Supercomputers can beat us at chess and perform more calculations per second than the human brain. But there are other tasks our brains routinely perform that computers simply can’t match: interpreting events and situations, and using imagination, creativity, and problem-solving skills. Our brains are amazingly powerful computers, using not only neurons, but also the connections between the neurons to process and interpret information.
And then there’s consciousness, the big question mark of neuroscience. What causes it? How does it arise from a tangled mass of neurons and synapses? After all, these may exist hugely complicatedbut we’re still talking about a wet bag of molecules and electrical impulses.
Some scientists suspect that quantum processes, including entanglement, could help us explain the enormous power of the brain and its ability to generate consciousness. Recently, scientists at Trinity College Dublin, using a technique to test for quantum gravity, suggested that entanglement possibly at work in our brains. If confirmed, their results could be a big step towards understanding how our brain, including consciousness, works.
Quantum processes in the brain
Amazingly, we’ve seen some indications that quantum mechanisms are at work in our brains. Some of these mechanisms can help the brain process the world around it through sensory input. There are also certain isotopes in our brain whose spins change the response of our body and brain. For example, xenon can have a nuclear spin of 1/2 narcotic properties, while xenon without spin cannot. And different isotopes of lithium with different spins alter development and parenting in rats.
Despite such intriguing findings, the brain is largely believed to be a classical system.
If quantum processes were at work in the brain, it would be difficult to observe how they work and what they do. The fact that we don’t know exactly what we’re looking for makes quantum processes very hard to find. “If the brain uses quantum computation, then those quantum operators may be different from operators known from atomic systems,” Christian Kerskens, a neuroscience researcher at Trinity and one of the paper’s authors, told Big Think. So how can one measure an unknown quantum system, especially if we don’t have equipment to measure the mysterious, unknown interactions?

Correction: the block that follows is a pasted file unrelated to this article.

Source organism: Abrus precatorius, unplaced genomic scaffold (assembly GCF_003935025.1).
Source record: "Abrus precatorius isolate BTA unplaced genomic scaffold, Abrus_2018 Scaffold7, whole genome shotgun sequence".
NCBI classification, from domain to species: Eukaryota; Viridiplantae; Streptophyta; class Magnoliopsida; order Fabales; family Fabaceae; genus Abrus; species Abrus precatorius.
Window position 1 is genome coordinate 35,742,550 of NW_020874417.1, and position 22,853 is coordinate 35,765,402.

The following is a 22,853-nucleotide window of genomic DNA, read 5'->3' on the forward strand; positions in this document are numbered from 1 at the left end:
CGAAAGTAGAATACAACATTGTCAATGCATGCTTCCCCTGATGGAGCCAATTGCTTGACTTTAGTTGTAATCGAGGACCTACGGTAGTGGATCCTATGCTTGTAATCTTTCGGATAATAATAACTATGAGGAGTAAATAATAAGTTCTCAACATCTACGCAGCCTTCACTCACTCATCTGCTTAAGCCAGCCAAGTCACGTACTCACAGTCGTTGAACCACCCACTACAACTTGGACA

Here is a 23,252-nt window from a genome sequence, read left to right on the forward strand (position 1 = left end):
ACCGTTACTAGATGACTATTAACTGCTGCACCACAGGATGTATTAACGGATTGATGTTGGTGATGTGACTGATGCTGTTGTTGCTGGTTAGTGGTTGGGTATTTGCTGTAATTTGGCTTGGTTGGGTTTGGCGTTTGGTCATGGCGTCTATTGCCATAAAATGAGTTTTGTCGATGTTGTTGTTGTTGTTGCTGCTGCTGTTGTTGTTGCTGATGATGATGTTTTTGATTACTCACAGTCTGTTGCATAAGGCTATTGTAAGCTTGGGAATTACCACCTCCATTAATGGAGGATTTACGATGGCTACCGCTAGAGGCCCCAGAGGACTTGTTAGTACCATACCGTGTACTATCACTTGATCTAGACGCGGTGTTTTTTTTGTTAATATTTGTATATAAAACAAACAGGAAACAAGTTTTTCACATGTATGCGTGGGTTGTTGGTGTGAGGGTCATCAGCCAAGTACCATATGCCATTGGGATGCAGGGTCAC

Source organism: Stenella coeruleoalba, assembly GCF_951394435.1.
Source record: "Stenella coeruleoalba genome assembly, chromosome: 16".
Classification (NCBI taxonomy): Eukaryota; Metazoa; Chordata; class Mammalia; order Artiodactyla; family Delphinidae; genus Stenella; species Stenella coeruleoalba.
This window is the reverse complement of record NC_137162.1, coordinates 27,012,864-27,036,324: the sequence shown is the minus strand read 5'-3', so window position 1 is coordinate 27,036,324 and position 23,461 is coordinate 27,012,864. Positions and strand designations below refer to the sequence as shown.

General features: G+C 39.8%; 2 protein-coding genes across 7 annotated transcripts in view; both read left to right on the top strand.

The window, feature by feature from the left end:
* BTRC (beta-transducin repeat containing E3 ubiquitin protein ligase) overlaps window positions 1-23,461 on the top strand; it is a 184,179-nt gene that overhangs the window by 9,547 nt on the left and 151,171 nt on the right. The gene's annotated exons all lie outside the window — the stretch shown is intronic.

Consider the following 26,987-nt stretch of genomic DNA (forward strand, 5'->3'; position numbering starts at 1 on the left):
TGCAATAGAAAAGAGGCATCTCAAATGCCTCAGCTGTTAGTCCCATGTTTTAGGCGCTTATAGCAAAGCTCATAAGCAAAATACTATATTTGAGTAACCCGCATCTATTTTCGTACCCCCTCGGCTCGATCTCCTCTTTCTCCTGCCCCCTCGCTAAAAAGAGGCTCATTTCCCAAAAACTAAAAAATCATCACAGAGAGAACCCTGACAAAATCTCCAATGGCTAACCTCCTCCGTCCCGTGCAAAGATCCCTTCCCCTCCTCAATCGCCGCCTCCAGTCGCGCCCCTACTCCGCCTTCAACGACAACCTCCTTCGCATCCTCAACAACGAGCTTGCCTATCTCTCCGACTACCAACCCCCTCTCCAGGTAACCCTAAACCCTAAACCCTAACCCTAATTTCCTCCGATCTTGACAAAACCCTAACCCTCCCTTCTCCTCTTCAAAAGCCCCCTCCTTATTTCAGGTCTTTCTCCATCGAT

Lessons from quantum gravity
Quantum gravity is another example in quantum physics where we don’t yet know what we’re dealing with.
There are two main areas of physics. There is the physics of the tiny microscopic world – the atoms and photons, particles and waves that interact and behave very differently from the world we see around us. Then there’s the realm of gravity, which controls the movement of planets and stars and keeps us humans attached to the Earth. Uniting these realms under an overarching theory is where quantum gravity comes in – it will help scientists understand the underlying forces that govern our universe.
Because quantum gravity and quantum processes in the brain are both great unknowns, the researchers at Trinity decided to use the same method other scientists use to understand quantum gravity.
Take entanglement to heart
Using an MRI that can detect entanglement, the scientists looked at whether proton spins could interact in the brain and become entangled through an unknown intermediary. As with the study of quantum gravity, the goal was to understand an unknown system. “The unknown system can interact with known systems such as the proton spins [within the brain]”, explains Kerskens. “If the unknown system can mediate entanglement with the known system, then it has been shown to be unknown quantum.”
The researchers scanned 40 subjects with an MRI. They then watched what happened and related the activity to the patient’s heart rate.
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The heartbeat is not just the movement of an organ in our body. Rather, the heart, like many other parts of our body, is engaged in two-way communication with the brain – the organs send signals to each other. We see this when the heart responds to it different phenomena such as pain, attention and motivation. In addition, the heart rate can be tied to short-term memory and aging.
As the heart beats, it generates a signal called heart rate potential, or HEP. With each peak of the HEP, the researchers saw a corresponding peak in the NMR signal, which corresponds to the interactions between proton spins. This signal may be the result of entanglement, and if you see it, it may indicate that there was indeed a non-classical intermediary.
“The HEP is an electrophysiological event, like alpha or beta waves,” Kerskens explains. “The HEP is connected to consciousness because it depends on consciousness.” Similarly, the signal indicating entanglement was only present during conscious awareness, which was illustrated when two subjects fell asleep during the MRI. When they did, this signal faded and disappeared.
Seeing entanglement in the brain can show that the brain is not classical, as previously thought, but rather a powerful quantum system. If the results can be confirmed, they could indicate that the brain uses quantum processes. This could shed light on how our brain performs the powerful calculations it does and how it manages consciousness.